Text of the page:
The complete list is filled with shows both new and old, with Mad Men, The Wire, and The West Wing taking the number 7, 9, and 10 spots, respectively, and comedies like Arrested Development, Friends, and The Daily Show with Jon Stewart cracking the Top 25. Hit the jump to read the full list and weigh in with your own thoughts in the comments section.
Thursday evenings TV ratings are in. Here’s a brief look at the highlights:
- The splendid series finale of 30 Rock notched the show’s largest audience in two years and highest ratings since March of 2012, with a 1.9 rating and 4.8 million viewers. That’s up half a ratings point from last week’s 1.4 rating. Blimpies!
- NBC’s new series Do No Harm, on the other hand, was a rather massive failure, as the show’s 0.9 rating and 3.13 million viewers scored the lowest-rated in-season premiere of any Big 4 network scripted program ever. Makin’ history, folks.
- Coming off a couple of insane series highs, The Big Bang Theory finally came back down to earth with a 5.3 rating and 17.51 million viewers versus its last original episode’s 6.4 rating. Alas, the show was still the highest-rated and most-watched program of the night.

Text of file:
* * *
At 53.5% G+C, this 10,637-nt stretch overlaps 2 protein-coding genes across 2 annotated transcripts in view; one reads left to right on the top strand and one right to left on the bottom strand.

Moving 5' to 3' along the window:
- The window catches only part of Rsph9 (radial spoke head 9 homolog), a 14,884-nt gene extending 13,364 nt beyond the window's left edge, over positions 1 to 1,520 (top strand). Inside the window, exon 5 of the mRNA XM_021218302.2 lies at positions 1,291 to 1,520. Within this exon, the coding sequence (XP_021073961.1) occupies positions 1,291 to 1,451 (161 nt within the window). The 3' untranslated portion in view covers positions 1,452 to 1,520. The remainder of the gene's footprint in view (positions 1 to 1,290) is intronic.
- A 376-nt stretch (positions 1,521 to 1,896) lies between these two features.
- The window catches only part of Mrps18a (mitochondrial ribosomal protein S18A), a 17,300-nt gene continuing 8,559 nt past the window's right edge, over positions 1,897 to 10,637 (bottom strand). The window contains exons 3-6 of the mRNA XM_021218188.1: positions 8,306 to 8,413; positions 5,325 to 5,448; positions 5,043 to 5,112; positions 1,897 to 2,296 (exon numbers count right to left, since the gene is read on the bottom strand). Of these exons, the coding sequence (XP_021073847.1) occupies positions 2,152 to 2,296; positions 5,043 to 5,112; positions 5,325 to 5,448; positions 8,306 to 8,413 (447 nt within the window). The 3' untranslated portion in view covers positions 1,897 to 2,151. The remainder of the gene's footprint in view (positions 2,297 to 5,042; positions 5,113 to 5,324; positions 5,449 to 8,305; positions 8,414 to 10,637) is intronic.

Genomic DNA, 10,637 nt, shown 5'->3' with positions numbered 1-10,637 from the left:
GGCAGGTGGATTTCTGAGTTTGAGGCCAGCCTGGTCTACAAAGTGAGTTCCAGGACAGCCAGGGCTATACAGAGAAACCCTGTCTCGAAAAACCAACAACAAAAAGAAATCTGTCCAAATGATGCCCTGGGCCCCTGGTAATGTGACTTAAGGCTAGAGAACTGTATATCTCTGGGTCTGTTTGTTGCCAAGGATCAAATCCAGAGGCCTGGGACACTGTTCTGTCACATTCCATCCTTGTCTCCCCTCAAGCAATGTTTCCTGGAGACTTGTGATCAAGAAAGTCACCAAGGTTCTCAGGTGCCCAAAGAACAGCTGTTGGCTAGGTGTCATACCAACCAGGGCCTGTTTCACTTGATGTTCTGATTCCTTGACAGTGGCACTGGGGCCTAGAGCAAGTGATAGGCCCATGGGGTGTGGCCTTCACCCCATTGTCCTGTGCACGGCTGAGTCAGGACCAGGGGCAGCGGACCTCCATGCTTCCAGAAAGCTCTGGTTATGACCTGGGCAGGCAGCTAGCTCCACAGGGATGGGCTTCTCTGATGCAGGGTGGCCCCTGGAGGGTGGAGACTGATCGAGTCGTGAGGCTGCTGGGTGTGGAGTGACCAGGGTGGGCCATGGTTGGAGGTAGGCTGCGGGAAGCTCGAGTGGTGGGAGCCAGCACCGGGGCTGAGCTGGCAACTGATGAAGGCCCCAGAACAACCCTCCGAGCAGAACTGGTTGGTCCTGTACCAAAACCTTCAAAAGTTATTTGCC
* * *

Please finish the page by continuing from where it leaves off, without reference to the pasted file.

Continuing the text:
Hit the jump for the full ratings report for Thursday, January 31st, including Two and a Half Men, The Vampire Diaries, The Office, Elementary, and more.
The Oscars picture is starting to emerge. Last night, Argo won the Producers Guild Award for Best Picture, and tonight Ben Affleck‘s drama has won the Screen Actors Guild Award for Outstanding Performance by a Cast in a Motion Picture. With tonight’s win, Argo is slowly moving towards being the first film since Driving Miss Daisy to win Best Picture at the Oscars even though the director didn’t pick up a nomination. Like Driving Miss Daisy, Argo will have managed the incredible task of directing itself. The night’s other film actor winners included Daniel Day-Lewis, Jennifer Lawrence, Tommy Lee Jones, and Anne Hathaway. It will be interesting to see how these will match up with the Oscar winners. Over on the TV side, Downton Abbey broke Homeland‘s awards-streak by picking up Best Performance by an Ensemble in a Drama Series.